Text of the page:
“It’s not being alone or not” that affects your health, Cacioppo says. “You can feel terribly isolated when you’re around other people.” In his ongoing Chicago Health Aging and Social Relations Study, funded by the National Institute on Aging, Cacioppo and colleagues have also linked loneliness with depressive symptoms and an increase in blood pressure over time. Other research indicates positive social connections might accelerate disease recovery. In a study of 200 breast cancer survivors, psychologist Lisa Jaremka, PhD, and colleagues at the Ohio State University found that lonelier women experienced more pain, depression and fatigue than those who had stronger connections to friends and family. The more disconnected women also had elevated levels of a particular antibody associated with the herpes virus — a sign of a weakened immune system (Psychoneuroendocrinology, 2013).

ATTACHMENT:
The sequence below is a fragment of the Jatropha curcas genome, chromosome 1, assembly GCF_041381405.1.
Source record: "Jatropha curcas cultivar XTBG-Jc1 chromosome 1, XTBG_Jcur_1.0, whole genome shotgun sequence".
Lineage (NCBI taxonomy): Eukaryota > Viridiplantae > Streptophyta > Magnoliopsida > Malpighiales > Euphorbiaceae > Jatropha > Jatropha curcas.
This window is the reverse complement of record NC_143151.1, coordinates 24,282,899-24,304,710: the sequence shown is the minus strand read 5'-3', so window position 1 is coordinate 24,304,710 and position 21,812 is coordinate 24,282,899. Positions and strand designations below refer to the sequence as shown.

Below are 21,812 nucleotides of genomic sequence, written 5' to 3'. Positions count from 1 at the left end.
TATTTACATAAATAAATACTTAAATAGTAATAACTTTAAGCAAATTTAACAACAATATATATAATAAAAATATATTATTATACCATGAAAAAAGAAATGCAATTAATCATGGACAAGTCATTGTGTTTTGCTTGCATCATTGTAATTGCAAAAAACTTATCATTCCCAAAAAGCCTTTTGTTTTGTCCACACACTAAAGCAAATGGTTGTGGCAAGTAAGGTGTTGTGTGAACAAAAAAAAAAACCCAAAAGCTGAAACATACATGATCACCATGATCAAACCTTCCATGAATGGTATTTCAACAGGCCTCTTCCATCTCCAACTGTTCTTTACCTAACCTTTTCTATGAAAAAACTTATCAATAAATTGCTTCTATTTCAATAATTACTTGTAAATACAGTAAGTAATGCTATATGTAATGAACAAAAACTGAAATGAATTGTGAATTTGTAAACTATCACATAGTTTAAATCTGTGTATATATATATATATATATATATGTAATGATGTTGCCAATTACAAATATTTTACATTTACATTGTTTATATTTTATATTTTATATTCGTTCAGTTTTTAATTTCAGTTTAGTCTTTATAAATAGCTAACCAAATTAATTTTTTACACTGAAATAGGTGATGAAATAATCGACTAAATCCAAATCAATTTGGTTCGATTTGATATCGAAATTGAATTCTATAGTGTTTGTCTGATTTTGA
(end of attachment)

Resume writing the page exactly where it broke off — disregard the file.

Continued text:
Friends in adulthood

As researchers work to better understand the link between friendships and health, they’re also helping to answer a question familiar to anyone who’s ever moved to a new city, lost a spouse or otherwise found themselves feeling alone: How do you make friends as an adult? Here’s what the research suggests might work:

Be a familiar face. The idea that familiarity breeds attraction is long-established by research, and was again supported in a 2011 study led by psychologist Harry Reis, PhD, at the University of Rochester. In the first experiment, same-sex strangers rated how much they liked one another after having several structured conversations. In the other, strangers chatted freely online. In both cases, the amount participants liked their partners increased with each exchange (Journal of Personality and Social Psychology, 2011).